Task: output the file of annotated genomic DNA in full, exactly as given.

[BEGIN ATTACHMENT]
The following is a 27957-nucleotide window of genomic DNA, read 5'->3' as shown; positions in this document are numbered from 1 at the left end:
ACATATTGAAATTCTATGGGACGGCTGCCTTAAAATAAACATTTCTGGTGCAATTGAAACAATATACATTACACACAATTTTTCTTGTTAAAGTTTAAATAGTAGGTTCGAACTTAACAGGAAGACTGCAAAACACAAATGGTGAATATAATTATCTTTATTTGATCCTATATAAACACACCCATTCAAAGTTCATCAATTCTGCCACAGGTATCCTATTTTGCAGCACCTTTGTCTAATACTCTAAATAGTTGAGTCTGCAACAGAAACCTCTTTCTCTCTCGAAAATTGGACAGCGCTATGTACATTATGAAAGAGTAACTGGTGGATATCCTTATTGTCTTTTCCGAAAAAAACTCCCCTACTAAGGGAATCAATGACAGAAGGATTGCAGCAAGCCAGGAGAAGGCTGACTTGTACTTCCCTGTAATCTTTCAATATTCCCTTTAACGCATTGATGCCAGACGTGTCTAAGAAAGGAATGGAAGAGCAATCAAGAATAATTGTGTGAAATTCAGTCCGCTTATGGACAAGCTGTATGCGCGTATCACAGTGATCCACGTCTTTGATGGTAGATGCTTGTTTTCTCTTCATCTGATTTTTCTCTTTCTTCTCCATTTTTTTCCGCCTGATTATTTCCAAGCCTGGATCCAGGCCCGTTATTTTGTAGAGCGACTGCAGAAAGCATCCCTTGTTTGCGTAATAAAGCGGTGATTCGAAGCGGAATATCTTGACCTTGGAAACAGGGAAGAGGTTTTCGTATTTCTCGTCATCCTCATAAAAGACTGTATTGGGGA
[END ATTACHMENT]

The following is a 27957-nucleotide window of genomic DNA, read 5'->3' as shown; positions in this document are numbered from 1 at the left end:
ACATATTGAAATTCTATGGGACGGCTGCCTTAAAATAAACATTTCTGGTGCAATTGAAACAATATACATTACACACAATTTTTCTTGTTAAAGTTTAAATAGTAGGTTCGAACTTAACAGGAAGACTGCAAAACACAAATGGTGAATATAATTATCTTTATTTGATCCTATATAAACACACCCATTCAAAGTTCATCAATTCTGCCACAGGTATCCTATTTTGCAGCACCTTTGTCTAATACTCTAAATAGTTGAGTCTGCAACAGAAACCTCTTTCTCTCTCGAAAATTGGACAGCGCTATGTACATTATGAAAGAGTAACTGGTGGATATCCTTATTGTCTTTTCCGAAAAAAACTCCCCTACTAAGGGAATCAATGACAGAAGGATTGCAGCAAGCCAGGAGAAGGCTGACTTGTACTTCCCTGTAATCTTTCAATATTCCCTTTAACGCATTGATGCCAGACGTGTCTAAGAAAGGAATGGAAGAGCAATCAAGAATAATTGTGTGAAATTCAGTCCGCTTATGGACAAGCTGTATGCGCGTATCACAGTGATCCACGTCTTTGATGGTAGATGCTTGTTTTCTCTTCATCTGATTTTTCTCTTTCTTCTCCATTTTTTTCCGCCTGATTATTTCCAAGCCTGGATCCAGGCCCGTTATTTTGTAGAGCGACTGCAGAAAGCATCCCTTGTTTGCGTAATAAAGCGGTGATTCGAAGCGGAATATCTTGACCTTGGAAACAGGGAAGAGGTTTTCGTATTTCTCGTCATCCTCATAAAAGACTGTATTGGGGA